Kyrie II: Stile Antico
In the last post, we looked at the major shift in thought and practice at the beginning of the Baroque period: the rejection of the complex polyphony of composers like Palestrina, and the embracing of the clear and simpler monody of composers like Monteverdi.
But of course, once an artistic form exists, it exists. On a lighter level, we see this all the time in contemporary pop culture. For example, ‘50s rock-and-roll was rejected by the hippie and folk music culture of the ‘60s, only to re-emerge in Grease and Happy Days a decade later.
But when an earlier genre re-emerges, it comes back with its own set of associations. In its second iteration, 1950s pop music didn’t just come back as pure rock-and-roll: it returned as an anodyne, sentimentalized reminder of a simpler time, before the tumultuous ‘60s.
The same thing is true of the return of Renaissance polyphony in the late Baroque period. It didn’t come back in a pure form; it came back as a self-conscious reminder of the old, with all of the related associations.
In a sense, that music never really left, at least in the church—even in the Lutheran church. In Bach’s own Thomaskirche, the choirboys sang regularly from a collection of Latin and German motets, including works by many Italian composers, including Gabrieli, Croce and Marenzio.
George Stauffer, who gives the opening lecture in the Dessoff Refracted Bach festival, reports that the composers in the Dresden court, for whom Bach wrote the Kyrie and Gloria, routinely wrote in this Renaissance style—now dubbed the ancient style, or stile antico—for certain parts of their Mass settings.
In his B Minor Mass, Bach writes a number of movements in the stile antico:
These movements are identifiable by a number of characteristics. Most important is the fact that there is no separate orchestral part; instead, the instruments double the vocal parts. Also, the kind of writing is not the typical style of Baroque counterpoint, which was typified by the fugue. Instead, the polyphony, which is more like a series of canons based on new motives for each section of text, resembles the seamless texture of Renaissance polyphony. Finally, the phrasing it much less periodic and “square”, giving the music a certain “timelessness” and unpredictability, especially compared to the stock chord progressions found in concerto-style Baroque techniques.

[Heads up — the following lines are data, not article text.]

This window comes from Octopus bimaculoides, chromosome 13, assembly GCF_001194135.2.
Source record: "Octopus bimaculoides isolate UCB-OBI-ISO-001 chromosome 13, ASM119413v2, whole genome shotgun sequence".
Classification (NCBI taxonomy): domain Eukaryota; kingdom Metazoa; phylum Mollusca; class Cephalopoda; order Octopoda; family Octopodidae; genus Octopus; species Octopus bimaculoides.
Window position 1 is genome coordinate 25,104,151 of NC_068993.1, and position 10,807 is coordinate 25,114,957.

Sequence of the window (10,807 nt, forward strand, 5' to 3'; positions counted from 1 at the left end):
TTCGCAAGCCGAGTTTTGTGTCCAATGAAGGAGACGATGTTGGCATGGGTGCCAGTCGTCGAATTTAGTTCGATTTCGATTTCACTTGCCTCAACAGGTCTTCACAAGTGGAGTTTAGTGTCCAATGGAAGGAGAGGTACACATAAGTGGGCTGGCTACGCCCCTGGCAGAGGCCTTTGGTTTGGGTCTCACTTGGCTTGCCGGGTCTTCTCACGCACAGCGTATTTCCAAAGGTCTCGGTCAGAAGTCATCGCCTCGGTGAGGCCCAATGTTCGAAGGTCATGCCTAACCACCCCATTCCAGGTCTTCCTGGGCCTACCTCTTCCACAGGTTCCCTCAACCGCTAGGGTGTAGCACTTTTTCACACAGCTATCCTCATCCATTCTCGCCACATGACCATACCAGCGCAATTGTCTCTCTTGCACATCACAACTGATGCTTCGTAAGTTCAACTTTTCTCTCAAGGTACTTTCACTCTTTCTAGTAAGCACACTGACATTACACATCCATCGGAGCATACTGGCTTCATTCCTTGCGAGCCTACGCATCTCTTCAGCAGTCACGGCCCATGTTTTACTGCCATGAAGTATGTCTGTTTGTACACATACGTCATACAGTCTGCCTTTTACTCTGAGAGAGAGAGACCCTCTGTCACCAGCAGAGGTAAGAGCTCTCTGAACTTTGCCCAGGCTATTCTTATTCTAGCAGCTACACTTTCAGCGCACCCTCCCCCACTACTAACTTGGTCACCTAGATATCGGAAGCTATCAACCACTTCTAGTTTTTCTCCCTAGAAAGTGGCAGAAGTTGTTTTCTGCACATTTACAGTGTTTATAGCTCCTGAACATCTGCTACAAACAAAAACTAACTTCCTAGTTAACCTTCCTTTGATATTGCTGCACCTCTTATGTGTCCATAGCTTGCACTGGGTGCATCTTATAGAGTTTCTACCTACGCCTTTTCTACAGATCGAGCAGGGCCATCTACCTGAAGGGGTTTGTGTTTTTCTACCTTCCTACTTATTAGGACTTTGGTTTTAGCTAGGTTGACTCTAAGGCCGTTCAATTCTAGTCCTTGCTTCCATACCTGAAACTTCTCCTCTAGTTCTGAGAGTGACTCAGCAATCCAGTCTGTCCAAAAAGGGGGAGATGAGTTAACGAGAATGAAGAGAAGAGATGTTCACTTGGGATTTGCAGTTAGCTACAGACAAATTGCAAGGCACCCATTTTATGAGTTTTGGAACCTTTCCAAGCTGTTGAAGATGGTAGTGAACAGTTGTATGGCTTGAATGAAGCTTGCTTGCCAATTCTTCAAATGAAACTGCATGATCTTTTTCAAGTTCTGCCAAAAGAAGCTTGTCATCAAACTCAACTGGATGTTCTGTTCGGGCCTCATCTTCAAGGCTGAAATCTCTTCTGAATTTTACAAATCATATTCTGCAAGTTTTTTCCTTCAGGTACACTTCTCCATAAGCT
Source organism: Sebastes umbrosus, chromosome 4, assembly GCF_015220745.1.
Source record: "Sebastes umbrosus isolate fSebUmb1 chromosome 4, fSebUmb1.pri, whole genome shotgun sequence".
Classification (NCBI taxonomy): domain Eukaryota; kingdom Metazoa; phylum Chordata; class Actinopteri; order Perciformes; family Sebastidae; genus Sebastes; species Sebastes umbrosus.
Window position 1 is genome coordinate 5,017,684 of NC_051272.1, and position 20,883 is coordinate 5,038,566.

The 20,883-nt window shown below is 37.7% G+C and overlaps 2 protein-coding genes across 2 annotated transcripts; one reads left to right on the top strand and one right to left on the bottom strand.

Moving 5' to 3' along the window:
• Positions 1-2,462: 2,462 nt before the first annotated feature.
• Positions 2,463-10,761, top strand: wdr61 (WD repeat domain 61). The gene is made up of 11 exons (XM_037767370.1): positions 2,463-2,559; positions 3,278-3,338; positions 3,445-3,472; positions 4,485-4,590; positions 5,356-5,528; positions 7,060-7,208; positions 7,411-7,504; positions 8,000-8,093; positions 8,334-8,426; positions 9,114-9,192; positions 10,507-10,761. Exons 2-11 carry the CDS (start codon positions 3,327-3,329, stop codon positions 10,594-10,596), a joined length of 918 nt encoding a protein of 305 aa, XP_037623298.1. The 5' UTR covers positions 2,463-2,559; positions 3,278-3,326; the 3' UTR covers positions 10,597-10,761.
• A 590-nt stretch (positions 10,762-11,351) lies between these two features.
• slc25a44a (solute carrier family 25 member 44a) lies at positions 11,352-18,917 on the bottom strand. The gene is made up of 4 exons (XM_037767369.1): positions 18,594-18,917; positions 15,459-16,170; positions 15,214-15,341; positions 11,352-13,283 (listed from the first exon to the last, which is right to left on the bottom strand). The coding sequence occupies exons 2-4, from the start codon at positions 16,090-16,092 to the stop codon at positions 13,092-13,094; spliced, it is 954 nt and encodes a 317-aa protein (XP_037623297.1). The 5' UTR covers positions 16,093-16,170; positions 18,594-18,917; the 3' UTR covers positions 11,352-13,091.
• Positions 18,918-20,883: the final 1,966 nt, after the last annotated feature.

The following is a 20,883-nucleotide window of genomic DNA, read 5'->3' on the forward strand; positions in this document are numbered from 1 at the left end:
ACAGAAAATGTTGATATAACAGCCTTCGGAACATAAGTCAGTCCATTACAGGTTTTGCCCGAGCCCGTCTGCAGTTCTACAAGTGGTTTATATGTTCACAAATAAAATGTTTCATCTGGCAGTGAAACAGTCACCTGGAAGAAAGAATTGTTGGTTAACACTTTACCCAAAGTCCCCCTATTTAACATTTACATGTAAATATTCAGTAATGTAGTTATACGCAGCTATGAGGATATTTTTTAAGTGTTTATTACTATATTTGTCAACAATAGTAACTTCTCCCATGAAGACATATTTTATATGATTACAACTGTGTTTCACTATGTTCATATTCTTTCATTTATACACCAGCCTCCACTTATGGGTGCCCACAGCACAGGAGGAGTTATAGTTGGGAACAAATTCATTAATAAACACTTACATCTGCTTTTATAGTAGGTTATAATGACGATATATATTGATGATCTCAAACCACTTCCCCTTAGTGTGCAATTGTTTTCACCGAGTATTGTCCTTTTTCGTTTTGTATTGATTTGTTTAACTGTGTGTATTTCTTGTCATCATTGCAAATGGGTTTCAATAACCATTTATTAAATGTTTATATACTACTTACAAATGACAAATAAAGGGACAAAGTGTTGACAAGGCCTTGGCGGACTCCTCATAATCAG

The perfect example of stile antico compositional style, though not from Bach, can be found in one of the most beloved pieces in the choral repertoire, Antonio Lotti’s Crucifixus. I remember singing this piece in high school and being surprised, many years later, to discover that Lotti was a Baroque composer, so convincing is his faux-Renaissance style!
In our journey together through the Mass, which strives to find meaning behind Bach’s choices, the real question is: what is the theological significance of his use of the stile antico in these settings?
We will look at the specific cases as they arise, but in general, I believe that Bach the Lutheran uses this style to refer to the capital-C “Catholic” church in a more global sense of the Christian church. Mind you, this doesn’t mean that he’s extending an olive branch; the Lutherans of that period were strongly anti-Rome (or at the very least, anti-papist), all the more so since the various religious wars of the 17thcentury were very much in people’s memories.
But from a musical standpoint, in the same way that the compilers of the Christian bible subsumed the Hebrew “Old Testament” as if to claim it as their own possession, Bach seems to be claiming the musical tradition of the Roman church as the inheritence of the Lutheran church. Gregorian chants, Renaissance polyphony and even the very liturgy of the Mass—the appropriation of these ancient traditions by Bach seems to rewrite history in a way, with the Protestant church emerging as the true successor to St. Peter.
In this way, the stile antico represents the continuity of tradition, as well as representing the church itself. As we look as the four different stile antico movements, we’ll search for the possible theological meanings behind Bach’s very deliberate choice of an outdated technique, rendered new again through the genius of his craftsmanship.